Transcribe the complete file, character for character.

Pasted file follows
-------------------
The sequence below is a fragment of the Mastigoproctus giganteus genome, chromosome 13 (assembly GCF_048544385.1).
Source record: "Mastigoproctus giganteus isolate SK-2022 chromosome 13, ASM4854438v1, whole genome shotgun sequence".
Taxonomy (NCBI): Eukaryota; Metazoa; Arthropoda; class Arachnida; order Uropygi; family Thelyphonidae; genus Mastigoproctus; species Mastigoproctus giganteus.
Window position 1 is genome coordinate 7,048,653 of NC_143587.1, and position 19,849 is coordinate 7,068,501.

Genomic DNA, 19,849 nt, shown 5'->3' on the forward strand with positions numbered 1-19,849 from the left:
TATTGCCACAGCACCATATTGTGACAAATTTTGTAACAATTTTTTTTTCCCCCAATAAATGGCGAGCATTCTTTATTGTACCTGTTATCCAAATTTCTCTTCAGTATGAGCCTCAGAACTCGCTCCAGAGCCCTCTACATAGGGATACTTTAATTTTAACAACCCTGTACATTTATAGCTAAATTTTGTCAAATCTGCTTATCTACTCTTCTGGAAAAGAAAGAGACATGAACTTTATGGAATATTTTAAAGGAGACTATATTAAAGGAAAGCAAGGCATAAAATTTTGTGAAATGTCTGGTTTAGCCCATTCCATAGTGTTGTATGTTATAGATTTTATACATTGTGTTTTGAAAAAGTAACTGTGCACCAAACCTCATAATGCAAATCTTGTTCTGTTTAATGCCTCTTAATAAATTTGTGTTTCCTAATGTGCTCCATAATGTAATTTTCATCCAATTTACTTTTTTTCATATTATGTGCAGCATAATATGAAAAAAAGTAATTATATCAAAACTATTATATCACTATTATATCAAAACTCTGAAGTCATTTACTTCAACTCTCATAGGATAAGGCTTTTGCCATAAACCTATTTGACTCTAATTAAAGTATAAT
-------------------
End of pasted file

The sequence below is a fragment of the Mastigoproctus giganteus genome, chromosome 13 (assembly GCF_048544385.1).
Source record: "Mastigoproctus giganteus isolate SK-2022 chromosome 13, ASM4854438v1, whole genome shotgun sequence".
Taxonomy (NCBI): Eukaryota; Metazoa; Arthropoda; class Arachnida; order Uropygi; family Thelyphonidae; genus Mastigoproctus; species Mastigoproctus giganteus.
Window position 1 is genome coordinate 7,048,653 of NC_143587.1, and position 19,849 is coordinate 7,068,501.

Genomic DNA, 19,849 nt, shown 5'->3' on the forward strand with positions numbered 1-19,849 from the left:
TATTGCCACAGCACCATATTGTGACAAATTTTGTAACAATTTTTTTTTCCCCCAATAAATGGCGAGCATTCTTTATTGTACCTGTTATCCAAATTTCTCTTCAGTATGAGCCTCAGAACTCGCTCCAGAGCCCTCTACATAGGGATACTTTAATTTTAACAACCCTGTACATTTATAGCTAAATTTTGTCAAATCTGCTTATCTACTCTTCTGGAAAAGAAAGAGACATGAACTTTATGGAATATTTTAAAGGAGACTATATTAAAGGAAAGCAAGGCATAAAATTTTGTGAAATGTCTGGTTTAGCCCATTCCATAGTGTTGTATGTTATAGATTTTATACATTGTGTTTTGAAAAAGTAACTGTGCACCAAACCTCATAATGCAAATCTTGTTCTGTTTAATGCCTCTTAATAAATTTGTGTTTCCTAATGTGCTCCATAATGTAATTTTCATCCAATTTACTTTTTTTCATATTATGTGCAGCATAATATGAAAAAAAGTAATTATATCAAAACTATTATATCACTATTATATCAAAACTCTGAAGTCATTTACTTCAACTCTCATAGGATAAGGCTTTTGCCATAAACCTATTTGACTCTAATTAAAGTATAAT